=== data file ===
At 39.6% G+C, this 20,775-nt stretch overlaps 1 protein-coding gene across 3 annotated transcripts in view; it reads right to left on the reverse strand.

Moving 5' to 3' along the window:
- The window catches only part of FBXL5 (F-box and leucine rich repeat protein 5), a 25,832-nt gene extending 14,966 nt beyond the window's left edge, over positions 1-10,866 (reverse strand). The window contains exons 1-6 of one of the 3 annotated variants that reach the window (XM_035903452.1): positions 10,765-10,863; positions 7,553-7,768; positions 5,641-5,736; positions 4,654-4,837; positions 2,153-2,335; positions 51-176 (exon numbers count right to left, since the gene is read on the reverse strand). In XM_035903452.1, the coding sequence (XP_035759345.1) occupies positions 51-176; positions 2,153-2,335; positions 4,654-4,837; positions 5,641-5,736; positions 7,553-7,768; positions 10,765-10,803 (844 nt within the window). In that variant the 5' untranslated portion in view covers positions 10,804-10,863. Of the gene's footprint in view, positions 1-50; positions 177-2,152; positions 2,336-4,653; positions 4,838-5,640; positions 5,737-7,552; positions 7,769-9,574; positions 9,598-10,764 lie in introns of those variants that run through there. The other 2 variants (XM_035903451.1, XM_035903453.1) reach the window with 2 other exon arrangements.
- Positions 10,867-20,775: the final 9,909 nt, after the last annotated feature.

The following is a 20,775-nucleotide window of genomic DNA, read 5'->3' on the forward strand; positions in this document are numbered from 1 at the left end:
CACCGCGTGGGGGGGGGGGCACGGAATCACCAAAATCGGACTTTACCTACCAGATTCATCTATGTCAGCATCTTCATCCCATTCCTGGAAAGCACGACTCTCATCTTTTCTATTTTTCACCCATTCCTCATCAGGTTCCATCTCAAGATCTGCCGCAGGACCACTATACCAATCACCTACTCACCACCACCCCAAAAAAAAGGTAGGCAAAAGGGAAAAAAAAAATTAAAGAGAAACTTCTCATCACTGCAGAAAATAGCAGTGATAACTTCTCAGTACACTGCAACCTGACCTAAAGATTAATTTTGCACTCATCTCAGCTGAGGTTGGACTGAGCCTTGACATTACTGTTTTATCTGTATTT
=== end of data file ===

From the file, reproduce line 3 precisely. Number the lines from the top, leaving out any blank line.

- The window catches only part of FBXL5 (F-box and leucine rich repeat protein 5), a 25,832-nt gene extending 14,966 nt beyond the window's left edge, over positions 1-10,866 (reverse strand). The window contains exons 1-6 of one of the 3 annotated variants that reach the window (XM_035903452.1): positions 10,765-10,863; positions 7,553-7,768; positions 5,641-5,736; positions 4,654-4,837; positions 2,153-2,335; positions 51-176 (exon numbers count right to left, since the gene is read on the reverse strand). In XM_035903452.1, the coding sequence (XP_035759345.1) occupies positions 51-176; positions 2,153-2,335; positions 4,654-4,837; positions 5,641-5,736; positions 7,553-7,768; positions 10,765-10,803 (844 nt within the window). In that variant the 5' untranslated portion in view covers positions 10,804-10,863. Of the gene's footprint in view, positions 1-50; positions 177-2,152; positions 2,336-4,653; positions 4,838-5,640; positions 5,737-7,552; positions 7,769-9,574; positions 9,598-10,764 lie in introns of those variants that run through there. The other 2 variants (XM_035903451.1, XM_035903453.1) reach the window with 2 other exon arrangements.